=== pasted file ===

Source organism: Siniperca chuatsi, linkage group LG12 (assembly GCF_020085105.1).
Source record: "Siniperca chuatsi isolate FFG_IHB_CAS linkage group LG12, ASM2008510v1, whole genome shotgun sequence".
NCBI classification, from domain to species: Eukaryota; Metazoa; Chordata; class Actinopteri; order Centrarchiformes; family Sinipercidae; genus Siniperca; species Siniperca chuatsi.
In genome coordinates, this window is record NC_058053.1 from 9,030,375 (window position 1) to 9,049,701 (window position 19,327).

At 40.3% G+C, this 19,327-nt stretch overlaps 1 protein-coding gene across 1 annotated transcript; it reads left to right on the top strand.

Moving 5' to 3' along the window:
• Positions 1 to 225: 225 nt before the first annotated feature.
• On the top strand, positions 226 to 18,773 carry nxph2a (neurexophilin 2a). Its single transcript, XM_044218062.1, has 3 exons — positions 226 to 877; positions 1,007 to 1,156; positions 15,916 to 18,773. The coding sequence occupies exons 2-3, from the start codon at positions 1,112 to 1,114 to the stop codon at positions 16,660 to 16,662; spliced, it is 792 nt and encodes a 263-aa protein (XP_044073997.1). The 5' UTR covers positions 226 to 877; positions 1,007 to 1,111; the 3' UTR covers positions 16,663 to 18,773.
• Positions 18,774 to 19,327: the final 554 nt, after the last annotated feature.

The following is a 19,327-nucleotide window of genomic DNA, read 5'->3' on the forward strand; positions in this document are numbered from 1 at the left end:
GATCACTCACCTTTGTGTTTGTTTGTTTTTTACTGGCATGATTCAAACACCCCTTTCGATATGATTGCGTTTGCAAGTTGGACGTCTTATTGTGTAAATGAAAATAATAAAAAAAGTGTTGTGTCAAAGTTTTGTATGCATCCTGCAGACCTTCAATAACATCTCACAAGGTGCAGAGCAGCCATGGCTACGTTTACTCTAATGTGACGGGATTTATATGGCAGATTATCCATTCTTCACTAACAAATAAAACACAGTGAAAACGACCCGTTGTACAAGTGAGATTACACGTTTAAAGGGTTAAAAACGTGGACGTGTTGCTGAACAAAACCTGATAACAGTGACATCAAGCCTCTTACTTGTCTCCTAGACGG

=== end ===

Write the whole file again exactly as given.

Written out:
Source organism: Siniperca chuatsi, linkage group LG12 (assembly GCF_020085105.1).
Source record: "Siniperca chuatsi isolate FFG_IHB_CAS linkage group LG12, ASM2008510v1, whole genome shotgun sequence".
NCBI classification, from domain to species: Eukaryota; Metazoa; Chordata; class Actinopteri; order Centrarchiformes; family Sinipercidae; genus Siniperca; species Siniperca chuatsi.
In genome coordinates, this window is record NC_058053.1 from 9,030,375 (window position 1) to 9,049,701 (window position 19,327).

At 40.3% G+C, this 19,327-nt stretch overlaps 1 protein-coding gene across 1 annotated transcript; it reads left to right on the top strand.

Moving 5' to 3' along the window:
• Positions 1 to 225: 225 nt before the first annotated feature.
• On the top strand, positions 226 to 18,773 carry nxph2a (neurexophilin 2a). Its single transcript, XM_044218062.1, has 3 exons — positions 226 to 877; positions 1,007 to 1,156; positions 15,916 to 18,773. The coding sequence occupies exons 2-3, from the start codon at positions 1,112 to 1,114 to the stop codon at positions 16,660 to 16,662; spliced, it is 792 nt and encodes a 263-aa protein (XP_044073997.1). The 5' UTR covers positions 226 to 877; positions 1,007 to 1,111; the 3' UTR covers positions 16,663 to 18,773.
• Positions 18,774 to 19,327: the final 554 nt, after the last annotated feature.

The following is a 19,327-nucleotide window of genomic DNA, read 5'->3' on the forward strand; positions in this document are numbered from 1 at the left end:
GATCACTCACCTTTGTGTTTGTTTGTTTTTTACTGGCATGATTCAAACACCCCTTTCGATATGATTGCGTTTGCAAGTTGGACGTCTTATTGTGTAAATGAAAATAATAAAAAAAGTGTTGTGTCAAAGTTTTGTATGCATCCTGCAGACCTTCAATAACATCTCACAAGGTGCAGAGCAGCCATGGCTACGTTTACTCTAATGTGACGGGATTTATATGGCAGATTATCCATTCTTCACTAACAAATAAAACACAGTGAAAACGACCCGTTGTACAAGTGAGATTACACGTTTAAAGGGTTAAAAACGTGGACGTGTTGCTGAACAAAACCTGATAACAGTGACATCAAGCCTCTTACTTGTCTCCTAGACGG